6 Things To Know If You're Immunocompromised And Considering A 3rd Shot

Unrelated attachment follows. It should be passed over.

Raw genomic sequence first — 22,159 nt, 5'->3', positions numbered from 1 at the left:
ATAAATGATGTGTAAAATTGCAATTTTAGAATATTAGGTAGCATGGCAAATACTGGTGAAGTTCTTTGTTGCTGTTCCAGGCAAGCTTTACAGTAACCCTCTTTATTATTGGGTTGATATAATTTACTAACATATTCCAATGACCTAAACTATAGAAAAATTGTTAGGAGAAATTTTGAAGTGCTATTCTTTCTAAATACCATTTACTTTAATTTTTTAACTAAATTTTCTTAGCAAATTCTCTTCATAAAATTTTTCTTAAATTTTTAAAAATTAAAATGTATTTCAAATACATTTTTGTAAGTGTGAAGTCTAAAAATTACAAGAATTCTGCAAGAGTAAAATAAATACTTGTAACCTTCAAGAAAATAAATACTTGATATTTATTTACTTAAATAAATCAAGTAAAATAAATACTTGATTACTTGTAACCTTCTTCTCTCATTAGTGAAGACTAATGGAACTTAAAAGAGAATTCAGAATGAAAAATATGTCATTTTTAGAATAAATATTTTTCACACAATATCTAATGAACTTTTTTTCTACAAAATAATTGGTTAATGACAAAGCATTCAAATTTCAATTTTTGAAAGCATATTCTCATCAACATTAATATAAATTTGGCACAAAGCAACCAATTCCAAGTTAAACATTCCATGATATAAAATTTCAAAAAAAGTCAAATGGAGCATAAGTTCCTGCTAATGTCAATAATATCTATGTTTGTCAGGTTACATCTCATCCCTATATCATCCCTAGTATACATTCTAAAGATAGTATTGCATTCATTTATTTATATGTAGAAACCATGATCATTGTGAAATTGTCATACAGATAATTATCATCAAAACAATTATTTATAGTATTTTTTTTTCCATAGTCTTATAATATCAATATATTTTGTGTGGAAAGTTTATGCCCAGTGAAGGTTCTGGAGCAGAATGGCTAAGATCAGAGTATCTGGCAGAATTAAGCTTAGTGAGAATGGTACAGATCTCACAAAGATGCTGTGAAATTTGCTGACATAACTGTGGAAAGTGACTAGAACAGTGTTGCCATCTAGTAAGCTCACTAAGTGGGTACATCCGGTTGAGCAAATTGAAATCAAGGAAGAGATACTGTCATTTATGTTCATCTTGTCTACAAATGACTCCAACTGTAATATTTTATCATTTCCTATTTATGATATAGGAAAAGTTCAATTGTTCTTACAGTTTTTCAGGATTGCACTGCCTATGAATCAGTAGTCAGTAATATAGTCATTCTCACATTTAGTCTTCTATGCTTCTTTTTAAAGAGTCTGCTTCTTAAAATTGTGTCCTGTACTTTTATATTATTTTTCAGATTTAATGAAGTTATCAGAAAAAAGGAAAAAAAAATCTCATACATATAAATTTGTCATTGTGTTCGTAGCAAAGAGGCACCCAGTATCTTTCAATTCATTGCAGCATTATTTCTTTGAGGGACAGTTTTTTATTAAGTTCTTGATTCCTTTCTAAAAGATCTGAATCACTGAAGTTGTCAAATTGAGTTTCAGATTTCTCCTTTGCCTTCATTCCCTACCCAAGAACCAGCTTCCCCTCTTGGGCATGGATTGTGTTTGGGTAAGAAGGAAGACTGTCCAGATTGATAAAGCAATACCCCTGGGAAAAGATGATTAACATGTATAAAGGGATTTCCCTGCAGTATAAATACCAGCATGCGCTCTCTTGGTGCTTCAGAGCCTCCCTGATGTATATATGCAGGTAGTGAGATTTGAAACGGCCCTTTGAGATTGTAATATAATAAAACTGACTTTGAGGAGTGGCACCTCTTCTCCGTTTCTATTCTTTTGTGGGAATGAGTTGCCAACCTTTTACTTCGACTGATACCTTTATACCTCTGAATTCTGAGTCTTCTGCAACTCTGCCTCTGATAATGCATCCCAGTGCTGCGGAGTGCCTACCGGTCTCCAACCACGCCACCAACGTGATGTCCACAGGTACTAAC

Six Things to Know If You Are Immunocompromised and Considering a 3rd Shot Click to enlarge this image toggle caption Christiana Botic/Boston Globe via Getty Images Christiana Botic/Boston Globe Via Getty Images To increase their protection against COVID-19, people with compromised immune systems can get a third dose of Moderna or Pfizer vaccines. Many patients and doctors have been requesting this decision for months. Federal health agencies made their decision this week. Pat Beale (59), Boise, Idaho. He has a liver transplant. His immune system suppressor medication is what he takes. He expects to receive his third dose in the next week. Research shows that immunocompromised patients such as transplant recipients or those on immuno-suppressing drugs have shown weak reactions to vaccines. Houston Methodist Hospital's Dr. Marc Boom said that the authorization for third shots was urgently needed for the large number of patients in his hospital's transplant program. Boom states, "We are immediately pulling these people in, getting them the doses." Boom applauds FDA's decision but believes the FDA could have acted sooner. He points out that other countries, such as Israel, France, and the U.K, have made similar moves. Friday's Centers for Disease Control and Prevention recommendations leave many questions unanswered about who is eligible for additional doses and how they can be obtained. Here are the facts. 1. Why should people with immunocompromised bodies get a third shot. A compromised immune system can increase your risk of serious illness or death from COVID-19. Studies have shown that people with compromised immune systems are more likely to receive lower doses of vaccine than those without severe immune deficiencies. This is a difference between 59% and 72% for people with weak immune systems and 90% to 94% for those who have no serious health issues. Patients with weakened immune systems are more likely to get a breakthrough infection than those in normal health. A U.S. study found that 40% to 44% hospitalized breakthrough cases were in immunocompromised patients. "If I were someone on one of these medications, you know I would almost consider me unvaccinated at that point," Dr. David Karp, who is the head of the Division of Rheumatic diseases at UT Southwestern Medicine Center, says. Karp said that although the delta surge is mostly affecting unvaccinated individuals, immunosuppressed patients who have been vaccinated are also landing at hospitals with COVID-19. Karp, who is also the president of the American College of Rheumatology, stated that "for this group of patients you know, a 3rd shot is going to enhance their response to vaccine and thus lessen their chances of contracting the disease" Patients like Valen Keefer in California who received a kidney and liver transplant are relieved to know that there is another way. She says, "This is an incredible and so important step and necessary for a while to our transplant community." It's been difficult to know when and what to do. 2. Who should take the third shot? Only a small number of people with weak immune systems are eligible for the third dose. It is recommended for people with moderately or severe immunocompromised, as well as those who have: Received active treatment for cancers of blood or tumors Have had an organ transplant. Are taking medication to suppress the immune system In the past two years, received a stem cell transplant or are on medicine to suppress your immune system Moderate to severe primary immunodeficiency (such a DiGeorge syndrome or Wiskott Aldrich syndrome). HIV infection that is untreated or advanced High-dose corticosteroids and other drugs may be used to suppress your immune system. Because the Moderna vaccine is not yet approved for adolescents, this recommendation is restricted to adults over 18 years of age. Pfizer has approved the vaccine for adults and adolescents 12 years and older. 3. Although I don't know if my immune system is compromised, I have a chronic condition that renders me susceptible to severe COVID-19. Should I get a third shot? Some people may be more at risk for serious illness from COVID-19 because of their age or pre-existing conditions. They may need another dose of vaccine. For now, however, additional shots are not recommended for those who meet the CDC criteria for immunocompromised. Patients with chronic conditions, even those that are more likely to develop severe COVID-19, are not allowed to receive an additional dose. Dr. Amanda Cohn, chair of the CDC committee, stated that "this would not include long term care facility residents, people with diabetes, or persons with heart disease these types of chronic medical conditions aren't the intention here." Although it is not yet clear if or when boosters will be more widely recommended to vulnerable populations, this is being done in Israel and other countries. Officials from the Health Department are currently monitoring how immune responses hold up to vaccine clinical trials. Officials from both the FDA, and CDC state that these trials will help determine when booster shots should be administered. 4. Do I have to sign up for the shot? Or should I consult my doctor first? Do I need to show that I am immune-suppressed? Talk to your doctor about your immune-suppressing condition. At vaccine sites, a doctor's note will not be necessary. A person needs to simply inform staff they are moderately or severely immunocompromised. It is best to consult your doctor before you get the shot. Dr. Dorry Segev is a Johns Hopkins University transplant surgeon who studies COVID-19 vaccinations among organ transplant recipients. Your doctor can help you decide if third shots are worth the risks. He says, "My hope is this will be an individual patient and provider shared decision." Segev warns that people with compromised immune systems should be aware that "everytime we activate the immune system there is a chance," Transplant recipients, for example, could be at risk of rejection. He says, "These things must be done in a very carefully, deliberate, and thoughtful way with people’s medical teams." Karp explains that it is possible for patients with certain conditions to temporarily stop taking immune-suppressing medication to allow the third dose of vaccine to take effect. Talk to your doctor to discuss your specific situation and ways to improve your chances of getting the vaccine to work. 5. How good is my protection if I get another shot? People can become immunosuppressed for many reasons. It could be due to their age, medical condition, and the drugs or treatments they are currently taking. Although studies have shown that third-generation vaccines can increase antibody responses in certain people, they are not guaranteed to work for everyone. When a third shot is given to immunocompromised patients, it's important to remember that they are not always immune from COVID-19. Dr Helen Keipp Talbot warned this during an ACIP committee meeting. They'll be safer but still have a high risk of severe diseases and death. Talbot also says that everyone they meet should be vaccinated to protect them. The CDC's Dr. Kathleen Dooling presented to the committee that immunocompromised persons, even those who have received an additional dose of vaccine, should continue to adhere to prevention measures. These include wearing a mask and staying six feet away from people they don't know, and avoiding crowds or poorly ventilated indoor areas. She also advised close friends of immunocompromised persons to get vaccinated, if not already. 6. Do I have to get the same vaccine that I received for my first dose? What do I do if the J&J vaccine is given to me? The CDC recommends that you get the same vaccine as you received for your first two doses. For example, if you had the Moderna or Pfizer first two doses of the vaccine, you should get that one for the third. If that is impossible, the CDC committee stated that an additional dose of the other mRNA vaccine can be given. At the moment, only Pfizer or Moderna vaccines can be used for an additional dose. You are still not eligible if you have the J&J. According to the FDA, there was not enough data to allow for an extension of the authorization for additional J&J shots. Representatives from both the FDA & CDC stated that they are "actively involved" in determining the best course for Johnson & Johnson vaccine recipients and anticipate learning more "very soon."